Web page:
x Abu Dhabi, UAETuesday 23 January 2018

Groove Armada song to get first road test at Sandance

Andy Cato of Groove Armada tells us about the band's unusual gig locations, collaborations with Richie Havens and his new affection for farming.

Groove Armada members Tom Findlay, left, and Andy Cato. Kristian Dowling / Getty Images / AFP
Groove Armada members Tom Findlay, left, and Andy Cato. Kristian Dowling / Getty Images / AFP

Only at the end of my chat with Andy Cato does the major revelation emerge. After a candid discussion about Groove Armada's best and worst gigs in Dubai, their work with the late, great Richie Havens and the wild and wonderful exploits that fuelled Cato's solo album, he announces an unlikely new direction.

"I'm trying to be a farmer," says the long-time DJ and producer, now residing in Southern France. "That's the plan, to be self-sufficient - the 'good life'. It's not always necessarily good, especially when you're trying to learn it all. But it definitely has its moments."

Agricultural pursuits are quite a change of pace for Cato, and you can understand the attraction, given how much time he spends in noisy nightclubs (and being six-foot-eight, he is nearer to the speakers than most). Groove Armada, the chart dance act he formed with a fellow DJ, Tom Findlay, in the mid-1990s, have performed in myriad exotic locales over the years, many of which are commemorated on Cato's debut solo album.

Times and Places is a collection of tunes he composed or recorded on the road between gigs, with suitably evocative titles such as South of Mexico City and Moscow to St Petersburg by Train. The latter track has a particularly spicy back-story, involving a gig in a basement club featuring dwarves, dancing swordsmen and, when Cato complained that the swordsmen were making his records jump, an angry promoter wielding a handgun. The beats that poured forth on the next day's train ride reflected a "relief at being alive", he admits. "It had been booked as a club gig but from the moment I walked in the door it was clear that you were dealing with the underworld."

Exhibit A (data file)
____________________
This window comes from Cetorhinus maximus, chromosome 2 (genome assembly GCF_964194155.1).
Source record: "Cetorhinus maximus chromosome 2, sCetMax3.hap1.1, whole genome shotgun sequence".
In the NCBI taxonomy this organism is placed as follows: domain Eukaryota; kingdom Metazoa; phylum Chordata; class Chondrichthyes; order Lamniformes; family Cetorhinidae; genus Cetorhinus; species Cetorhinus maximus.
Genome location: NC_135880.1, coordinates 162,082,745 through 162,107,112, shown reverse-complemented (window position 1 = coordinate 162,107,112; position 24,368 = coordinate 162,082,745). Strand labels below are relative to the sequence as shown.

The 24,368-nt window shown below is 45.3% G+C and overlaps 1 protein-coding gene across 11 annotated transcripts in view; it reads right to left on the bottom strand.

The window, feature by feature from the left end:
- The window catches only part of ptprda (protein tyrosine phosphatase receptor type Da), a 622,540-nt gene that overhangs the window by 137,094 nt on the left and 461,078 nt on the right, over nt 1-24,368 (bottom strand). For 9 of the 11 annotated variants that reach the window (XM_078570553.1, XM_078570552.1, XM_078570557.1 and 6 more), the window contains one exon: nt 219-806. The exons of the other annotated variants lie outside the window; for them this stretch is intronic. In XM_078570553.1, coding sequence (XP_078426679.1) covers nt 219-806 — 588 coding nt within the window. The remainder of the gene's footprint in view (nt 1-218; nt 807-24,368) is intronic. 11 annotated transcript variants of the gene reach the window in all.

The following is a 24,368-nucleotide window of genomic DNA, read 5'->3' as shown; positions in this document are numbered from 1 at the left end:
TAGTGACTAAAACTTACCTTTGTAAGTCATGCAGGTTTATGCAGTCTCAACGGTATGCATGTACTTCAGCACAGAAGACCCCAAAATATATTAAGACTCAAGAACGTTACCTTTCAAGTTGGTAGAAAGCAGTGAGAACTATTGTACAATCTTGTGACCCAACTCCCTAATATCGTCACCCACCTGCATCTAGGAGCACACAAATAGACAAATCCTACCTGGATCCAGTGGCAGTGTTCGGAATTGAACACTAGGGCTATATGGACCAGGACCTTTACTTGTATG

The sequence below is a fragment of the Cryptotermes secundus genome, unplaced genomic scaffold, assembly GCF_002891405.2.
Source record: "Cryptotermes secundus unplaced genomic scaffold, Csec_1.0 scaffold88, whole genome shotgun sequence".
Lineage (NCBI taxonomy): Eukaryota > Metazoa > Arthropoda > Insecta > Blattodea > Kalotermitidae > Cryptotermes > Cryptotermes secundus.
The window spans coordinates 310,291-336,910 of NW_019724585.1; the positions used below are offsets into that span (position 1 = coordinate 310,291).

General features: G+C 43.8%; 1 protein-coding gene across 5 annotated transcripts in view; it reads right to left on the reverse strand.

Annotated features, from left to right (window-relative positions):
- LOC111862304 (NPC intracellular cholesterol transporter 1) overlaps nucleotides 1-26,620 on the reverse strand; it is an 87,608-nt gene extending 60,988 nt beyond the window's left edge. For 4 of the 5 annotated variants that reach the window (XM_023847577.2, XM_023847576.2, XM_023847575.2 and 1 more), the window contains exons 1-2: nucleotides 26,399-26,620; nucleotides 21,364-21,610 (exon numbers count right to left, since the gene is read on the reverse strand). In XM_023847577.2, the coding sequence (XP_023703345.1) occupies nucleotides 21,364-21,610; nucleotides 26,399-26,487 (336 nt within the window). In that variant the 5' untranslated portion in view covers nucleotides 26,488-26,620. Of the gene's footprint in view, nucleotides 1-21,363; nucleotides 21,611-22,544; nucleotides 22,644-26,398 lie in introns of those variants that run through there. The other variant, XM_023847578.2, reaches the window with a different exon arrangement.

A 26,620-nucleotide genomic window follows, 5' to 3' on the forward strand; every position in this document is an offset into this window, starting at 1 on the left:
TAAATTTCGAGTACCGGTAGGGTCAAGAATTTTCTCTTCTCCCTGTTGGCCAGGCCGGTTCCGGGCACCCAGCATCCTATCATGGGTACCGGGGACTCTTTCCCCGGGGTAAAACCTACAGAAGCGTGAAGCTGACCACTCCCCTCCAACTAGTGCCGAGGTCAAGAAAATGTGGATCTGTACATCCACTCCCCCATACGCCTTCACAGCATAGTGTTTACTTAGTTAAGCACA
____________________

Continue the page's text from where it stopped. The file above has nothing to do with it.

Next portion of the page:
A track recorded in Woodstock, New York, brings us on to Richie Havens, the great folk-soul singer who opened that town's legendary festival back in 1969, and went on to play at Glastonbury with Groove Armada 33 years on. The 72-year-old Havens died suddenly in April and his death came as a horrible shock to the British duo. They worked with him on several tracks, and had planned a more substantial partnership.

"The sad thing with him is that his live performance was absolutely unsurpassed," says Cato. "But I don't think that any of his recorded albums ever got close to capturing that. We had a few conversations about how we should do that one day, but never did, which is a regret."

Cato - a multi-instrumentalist - has particularly high hopes for one collaborative new track. Based around his piano riff and featuring vocals from another great soul veteran, Candi Staton, the as-yet unnamed composition "will be getting its first road test" during their DJ set at Friday's Sundance Festival. "I think it's a big tune, so fingers crossed," he says, evidently a little nervous about whether the international audience will share his enthusiasm. Having played in the region several times before, he comes with an open mind. "We've done some shows there where the atmosphere has been really up for it," he says, "but you do get it where there are too many VIPs and not enough ravers."

Almost two decades in, then, how do the duo deal with frosty crowds? Do they strive to win them over or stick to their guns?

"We've always started from the point where people work hard all week, spending a lot of money on a gig, so it's no use you trying to be too cool for school," he says. "We've always been well into playing music that we think is good. That doesn't mean it's got to be always underground. Just good."

As that Moscow basement proved, going underground isn't always a wise move.


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